The former chief of staff for State Auditor Kathy McGuiness testified June 23 that he first contacted state investigators in 2020 over questionable spending by the office that made him feel uncomfortable.
McGuiness faces felony theft, felony intimidation, official misconduct, conflict of interest and violation of state procurement law in a trial in Kent County Superior Court.
Thomas Van Horn, who worked as chief of staff in the auditor’s office from December 2019 to March 2021, recalled a moment in September 2020 when McGuiness told him to make a payment using his state purchase card to Christie Gross, owner of My Campaign Group, a company contracted to do policy work and special projects for the auditor’s office.
Van Horn said McGuiness stood behind him to make sure he made the payment. “It made me feel uncomfortable,” he said.
So much so, Van Horn said, he reached out to the deputy attorney general assigned to the auditor’s office to share his concern. Deputy Attorney General Patty Davis told him to contact Frank Robinson, an investigator with the Department of Justice’s Office of Civil Rights and Public Trust, whom Van Horn said he spoke with in November 2020.
In a phone call played to the jury, Van Horn said he was fearful of retaliation by McGuiness if she found out he made a complaint.
“I’ve definitely seen things that are not by the book,” Van Horn said. “I don’t know what position this puts me in.”
Van Horn told Robinson that he couldn’t afford to lose his job, and that he was afraid he could get fired. “She tracks my email. She tracks everyone’s in the office,” he said. “I just wanted to get this off my chest. This is not my style.”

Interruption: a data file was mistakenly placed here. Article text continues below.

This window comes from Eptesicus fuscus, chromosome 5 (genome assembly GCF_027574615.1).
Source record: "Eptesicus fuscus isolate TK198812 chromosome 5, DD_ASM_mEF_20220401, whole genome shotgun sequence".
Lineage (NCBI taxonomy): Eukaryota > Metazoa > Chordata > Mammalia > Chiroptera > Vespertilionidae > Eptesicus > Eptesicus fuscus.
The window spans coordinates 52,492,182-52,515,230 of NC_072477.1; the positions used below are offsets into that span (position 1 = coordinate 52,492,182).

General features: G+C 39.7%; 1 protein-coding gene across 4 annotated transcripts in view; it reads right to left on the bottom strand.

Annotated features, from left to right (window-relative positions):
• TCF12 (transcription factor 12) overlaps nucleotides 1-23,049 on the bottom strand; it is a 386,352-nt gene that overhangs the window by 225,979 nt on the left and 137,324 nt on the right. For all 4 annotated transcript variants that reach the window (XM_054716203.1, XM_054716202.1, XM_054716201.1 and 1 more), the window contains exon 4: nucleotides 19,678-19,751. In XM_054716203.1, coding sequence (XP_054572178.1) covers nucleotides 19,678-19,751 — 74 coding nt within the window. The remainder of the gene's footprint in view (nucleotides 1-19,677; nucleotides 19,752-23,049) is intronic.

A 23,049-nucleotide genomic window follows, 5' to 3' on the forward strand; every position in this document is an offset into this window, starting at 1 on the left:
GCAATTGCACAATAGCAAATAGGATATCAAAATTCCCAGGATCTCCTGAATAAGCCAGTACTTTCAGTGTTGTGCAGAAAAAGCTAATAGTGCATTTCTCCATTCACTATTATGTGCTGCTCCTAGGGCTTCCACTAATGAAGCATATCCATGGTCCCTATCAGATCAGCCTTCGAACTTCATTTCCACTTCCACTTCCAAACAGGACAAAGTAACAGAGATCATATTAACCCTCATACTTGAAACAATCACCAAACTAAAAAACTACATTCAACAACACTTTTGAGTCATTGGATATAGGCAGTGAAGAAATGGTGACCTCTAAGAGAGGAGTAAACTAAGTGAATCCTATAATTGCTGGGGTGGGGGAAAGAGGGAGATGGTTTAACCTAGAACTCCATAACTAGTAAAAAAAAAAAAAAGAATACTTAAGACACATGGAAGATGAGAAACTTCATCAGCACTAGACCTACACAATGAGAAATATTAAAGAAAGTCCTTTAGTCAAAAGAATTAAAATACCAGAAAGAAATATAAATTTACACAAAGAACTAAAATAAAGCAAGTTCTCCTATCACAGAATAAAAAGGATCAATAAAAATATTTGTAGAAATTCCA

Over the course of a few months, Van Horn said, he had particular concerns over a contract that was given to My Campaign Group, and then another to Innovate Consulting, a company also owned by Gross.
To begin with, Van Horn said, a recent college graduate was helping create the contract with MCG, instead of the auditor’s employee who had 15 years of contract experience.
“I got the feeling we’re so off track on what we’re supposed to do,” he said about the contract work. “Seems like we [were] doing a lot of special projects.”
On the stand June 22, Gross said she did policy work and special projects for the auditor’s office, but she only billed the office for work she completed. Her company is at the crux of the state’s procurement violation case against McGuiness, after it was awarded a $45,000 contract, an amount prosecutors say was intentionally set below the $50,000 threshold to avoid a bidding process.
Gross testified that McGuiness never told her to submit invoices below $5,000, an amount that would not have needed state accounting office approval. My Campaign Group invoices submitted as evidence mostly showed 20 to 30 hours worked for $150 an hour.
By September 2020, Gross began submitting invoices for Innovate Consulting, a company she said she created to provide public policy work, leaving My Campaign Group for campaign contracts.
Under Innovate, Gross’s invoices increased to up to $15,000 in some months. Eventually, Gross said, she decided to quit policy work for the auditor’s office because she no longer enjoyed it.
“It was a very toxic culture,” she said. “I had to make the decision to leave.”
Van Horn said he was terminated in connection with a relationship he had with an office employee. Under questioning by Wood, Van Horn admitted he lied under oath to the grand jury when they were considering the state’s indictment against McGuiness. Van Horn said he told the grand jury that he left the office because of disagreements between him and McGuiness, not about the relationship he had with the employee.
In court June 23, Van Horn said, when he was let go, McGuiness told him Delaware is a small state and a rumor had spread that he was romantically linked with someone working in the auditor’s office.